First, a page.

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Broadcast legend Jerry Coleman has passed away

Jan 5, 2014, 7:00 PM EDT

Colorado Rockies v San Diego Padres Getty Images

The Padres have announced that broadcaster and former player and manager Jerry Coleman has passed away at the age of 89. Coleman spent nine seasons from 1949-1957 in the Majors as a player, all with the Yankees. He earned a spot on the 1950 All-Star team and helped the Yankees sweep the Phillies 4-0 in the World Series the same year. Coleman had a brief stint as a manager, taking over the Padres in 1980, leading them to a 73-89 record.

In 1960, Coleman began his broadcasting career, taking a job with CBS television. Starting in 1963 and lasting for seven years, Coleman called Yankees games for WCBS radio and WPIX television. He called Angels games in 1970-71, then became the Padres’ lead radio announcer — a position he had held ever since. Coleman was honored for his work in 2005 as a recipient of the Ford C. Frick Award from the National Baseball Hall of Fame. He was inducted into the National Radio Hall of Fame in 2007.

We extend our sincere condolences to the Coleman family.

  1. Stacey - Jan 5, 2014 at 7:02 PM

    I always liked seeing him at Old Timer’s Day at the Stadium. Condolences to his family.

  2. rbeer79 - Jan 5, 2014 at 7:08 PM

    True legend. Very sad.
    He had a great life

  3. largebill - Jan 5, 2014 at 7:17 PM

    Also, and more importantly, a Marine Corps aviator during WWII and Korea.

    • Paul White - Jan 5, 2014 at 7:19 PM

      Correct, the only MLB player to fly combat missions in two wars, which is easily worth noting. RIP LtCol Coleman.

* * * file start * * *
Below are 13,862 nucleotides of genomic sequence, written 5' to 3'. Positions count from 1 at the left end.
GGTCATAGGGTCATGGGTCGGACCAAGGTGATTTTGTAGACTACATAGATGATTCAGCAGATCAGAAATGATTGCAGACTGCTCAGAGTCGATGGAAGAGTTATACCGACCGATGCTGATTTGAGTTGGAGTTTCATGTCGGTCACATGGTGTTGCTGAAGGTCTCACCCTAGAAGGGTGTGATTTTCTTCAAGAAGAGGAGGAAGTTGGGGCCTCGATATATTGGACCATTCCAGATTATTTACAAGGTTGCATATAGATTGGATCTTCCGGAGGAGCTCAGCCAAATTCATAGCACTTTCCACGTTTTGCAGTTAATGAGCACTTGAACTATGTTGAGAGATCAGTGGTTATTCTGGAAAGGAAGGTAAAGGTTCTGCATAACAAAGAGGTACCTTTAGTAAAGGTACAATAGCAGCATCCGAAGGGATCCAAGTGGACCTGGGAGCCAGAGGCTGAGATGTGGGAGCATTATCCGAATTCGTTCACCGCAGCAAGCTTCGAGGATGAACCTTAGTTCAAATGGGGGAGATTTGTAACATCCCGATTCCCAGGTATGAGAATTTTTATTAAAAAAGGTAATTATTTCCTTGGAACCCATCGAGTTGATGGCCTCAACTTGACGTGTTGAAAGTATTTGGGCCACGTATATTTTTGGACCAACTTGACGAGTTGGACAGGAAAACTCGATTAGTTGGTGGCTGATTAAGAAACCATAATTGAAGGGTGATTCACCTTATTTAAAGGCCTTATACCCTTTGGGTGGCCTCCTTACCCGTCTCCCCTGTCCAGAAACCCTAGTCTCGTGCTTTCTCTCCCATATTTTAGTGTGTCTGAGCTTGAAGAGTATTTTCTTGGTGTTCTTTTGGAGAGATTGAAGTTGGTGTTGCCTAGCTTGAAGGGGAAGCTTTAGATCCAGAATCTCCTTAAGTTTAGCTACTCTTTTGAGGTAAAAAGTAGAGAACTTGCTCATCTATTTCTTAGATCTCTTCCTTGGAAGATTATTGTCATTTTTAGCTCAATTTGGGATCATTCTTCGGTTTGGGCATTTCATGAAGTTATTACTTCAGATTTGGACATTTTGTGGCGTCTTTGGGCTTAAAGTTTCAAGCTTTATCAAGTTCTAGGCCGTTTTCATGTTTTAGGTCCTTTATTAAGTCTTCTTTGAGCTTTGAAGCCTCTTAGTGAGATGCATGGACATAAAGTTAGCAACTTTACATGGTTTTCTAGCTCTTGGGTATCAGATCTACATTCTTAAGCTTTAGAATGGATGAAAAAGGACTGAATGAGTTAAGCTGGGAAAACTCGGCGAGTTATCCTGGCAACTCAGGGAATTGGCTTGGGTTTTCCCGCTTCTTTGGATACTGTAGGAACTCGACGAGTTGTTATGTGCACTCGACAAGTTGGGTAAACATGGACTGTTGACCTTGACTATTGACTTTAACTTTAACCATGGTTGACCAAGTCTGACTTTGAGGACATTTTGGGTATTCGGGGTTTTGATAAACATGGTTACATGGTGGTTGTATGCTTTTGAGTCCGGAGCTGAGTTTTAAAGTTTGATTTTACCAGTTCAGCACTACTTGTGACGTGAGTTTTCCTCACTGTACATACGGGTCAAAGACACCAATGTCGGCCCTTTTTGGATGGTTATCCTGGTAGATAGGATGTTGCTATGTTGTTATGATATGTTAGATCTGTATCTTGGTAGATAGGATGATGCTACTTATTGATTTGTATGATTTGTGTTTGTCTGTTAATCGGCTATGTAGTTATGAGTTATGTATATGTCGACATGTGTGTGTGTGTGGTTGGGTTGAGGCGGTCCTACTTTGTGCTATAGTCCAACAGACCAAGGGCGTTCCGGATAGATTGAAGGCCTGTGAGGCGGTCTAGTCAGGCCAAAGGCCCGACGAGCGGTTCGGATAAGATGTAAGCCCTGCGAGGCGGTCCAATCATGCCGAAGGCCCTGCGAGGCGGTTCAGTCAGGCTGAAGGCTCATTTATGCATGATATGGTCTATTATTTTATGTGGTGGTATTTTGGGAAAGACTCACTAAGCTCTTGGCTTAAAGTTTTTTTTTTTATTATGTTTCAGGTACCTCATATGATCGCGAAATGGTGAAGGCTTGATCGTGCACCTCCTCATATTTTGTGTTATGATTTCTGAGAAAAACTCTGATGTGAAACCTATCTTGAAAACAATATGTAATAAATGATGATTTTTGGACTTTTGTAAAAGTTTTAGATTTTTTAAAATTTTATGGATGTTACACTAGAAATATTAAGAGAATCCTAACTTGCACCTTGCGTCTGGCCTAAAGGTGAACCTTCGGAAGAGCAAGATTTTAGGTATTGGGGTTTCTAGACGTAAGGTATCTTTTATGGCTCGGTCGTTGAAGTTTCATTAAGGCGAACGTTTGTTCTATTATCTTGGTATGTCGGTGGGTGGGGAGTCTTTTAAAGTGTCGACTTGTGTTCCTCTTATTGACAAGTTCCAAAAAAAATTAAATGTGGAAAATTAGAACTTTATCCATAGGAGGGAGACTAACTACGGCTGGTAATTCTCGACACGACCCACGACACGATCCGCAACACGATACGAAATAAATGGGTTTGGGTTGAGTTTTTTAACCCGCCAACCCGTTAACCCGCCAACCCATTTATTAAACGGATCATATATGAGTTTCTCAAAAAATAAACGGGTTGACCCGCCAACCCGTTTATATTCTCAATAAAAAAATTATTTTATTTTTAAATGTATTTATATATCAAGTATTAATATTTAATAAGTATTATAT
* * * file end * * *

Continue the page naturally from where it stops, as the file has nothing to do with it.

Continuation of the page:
• schlom - Jan 5, 2014 at 7:21 PM

        Here’s a page that has information on his Marine Corps aviation career:

      • joegeshel - Jan 6, 2014 at 7:23 AM

        I am pretty sure Ted Williams did too.

      • Paul White - Jan 6, 2014 at 7:50 AM

        No, Williams didn’t fly combat missions in WWII. He was an instructor. His only combat was in Korea.

  4. ibchr - Jan 5, 2014 at 7:19 PM

    “You can hang a Star on that one” RIP Jerry Coleman!

    • ptfu - Jan 5, 2014 at 10:11 PM

      Rest in peace, Colonel.

      The radio banter between Ted Leitner and Jerry Coleman was awesome. It was like listening to two old friends chatting away–What’d ya do today Jerry? I took a walk, ate a turkey sandwich, and the 1-2 pitch is low, ball two. Ted would tease Jerry but you could tell he deeply respected his friend, and he went out of his way to call him The Colonel–especially on military appreciation days. Jerry would modestly pooh-pooh it, never brought it up on air, but he quietly liked how people appreciated real service. Ted & Jerry kept people listening long after countless Padres games got out of hand.

      When the 1996 Padres clinched the division on the last day of the season, capping an improbable sweep in Dodger Stadium, Jerry exclaimed “You can hang a star on the entire season!” Well, Colonel, you can hang a star on your entire career, baseball military and otherwise. Rest in peace.